B. Fabo: The English and Russian Language Proficiency Premium in the post-Maidan Ukraine, M. Kahanec & M. Guzi: Income Inequality and the Size of Government

April 27, 2018

One of the CELSI Frontiers Seminars introducing two papers:

Brian Fabo (NBS):

The English and Russian Language Proficiency Premium in the post-Maidan Ukraine – an Analysis of Web Survey Data


The Maidan uprising and the successive fall of president Yanukovych has been a subject of substantial scholarly attention. Nonetheless, the focus has been largely on political aspects of these events, which the economic implications have not been tackled nearly to the same extent. This study aims to contribute to filling this gap by analyzing the post-Maidan changes to the Russian language earnings premium in the country. Past research has identified sizable advantage of earnings enjoyed by Russian language speakers over Ukrainian language speakers. Meanwhile, the literature on Maidan suggests, that the upheaval has strengthened Ukrainian speaking, pro-Western forces in the society over the interests rooted in the Russian speaking community and thus is could be expected that this premium could have disappeared. Our analysis, nonetheless, shows that it remains present. Additionally, we test the effect of proficiency in English, the main commerce language of the West, to see whether the pro-Western orientation of the new Ukrainian government generated effect a similar effect to the Russian language premium. However, once we control for characteristics of the respondent, we found no strong evidence of such an effect.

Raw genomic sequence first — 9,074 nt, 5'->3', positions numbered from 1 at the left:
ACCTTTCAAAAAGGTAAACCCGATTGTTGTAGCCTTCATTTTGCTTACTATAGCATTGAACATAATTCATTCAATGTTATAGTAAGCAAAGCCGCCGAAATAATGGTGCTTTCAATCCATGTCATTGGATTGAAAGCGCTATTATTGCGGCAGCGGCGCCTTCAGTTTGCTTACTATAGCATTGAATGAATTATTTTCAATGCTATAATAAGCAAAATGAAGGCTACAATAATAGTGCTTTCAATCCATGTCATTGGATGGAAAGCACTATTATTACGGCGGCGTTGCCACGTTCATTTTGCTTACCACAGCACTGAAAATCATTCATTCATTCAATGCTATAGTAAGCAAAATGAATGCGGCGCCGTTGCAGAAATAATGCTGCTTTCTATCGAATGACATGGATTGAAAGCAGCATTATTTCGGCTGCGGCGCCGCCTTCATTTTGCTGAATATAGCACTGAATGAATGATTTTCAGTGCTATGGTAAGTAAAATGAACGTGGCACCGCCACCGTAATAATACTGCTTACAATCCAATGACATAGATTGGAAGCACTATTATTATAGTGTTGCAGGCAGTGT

Martin Kahanec (CELSI, CEU, UEBA, GLO) & Martin Guzi (Masaryk University, CELSI):

Income Inequality and the Size of Government


Expansion of the public sector and redistributive policies may reduce income inequalities, but formal tests suffer from the problem of endogeneity of government size with respect to the distribution of income. Studying 29 European countries over the period 2004-2015, we apply fixed-effect, system generalized method of moments (GMM), and instrumental variable estimation techniques to identify a causal relationship between income inequality and government size, measured as government and total social expenditures’ share in GDP. Using a novel instrument – the number of parties in the ruling coalition – we find that accounting for the possible endogeneity of government size increases the magnitude of the estimated (negative) effects. Our findings thus indicate that much of the literature underestimates the true role of the government in attenuating income inequalities. The results are robust to different measures of inequality and measures of government size.


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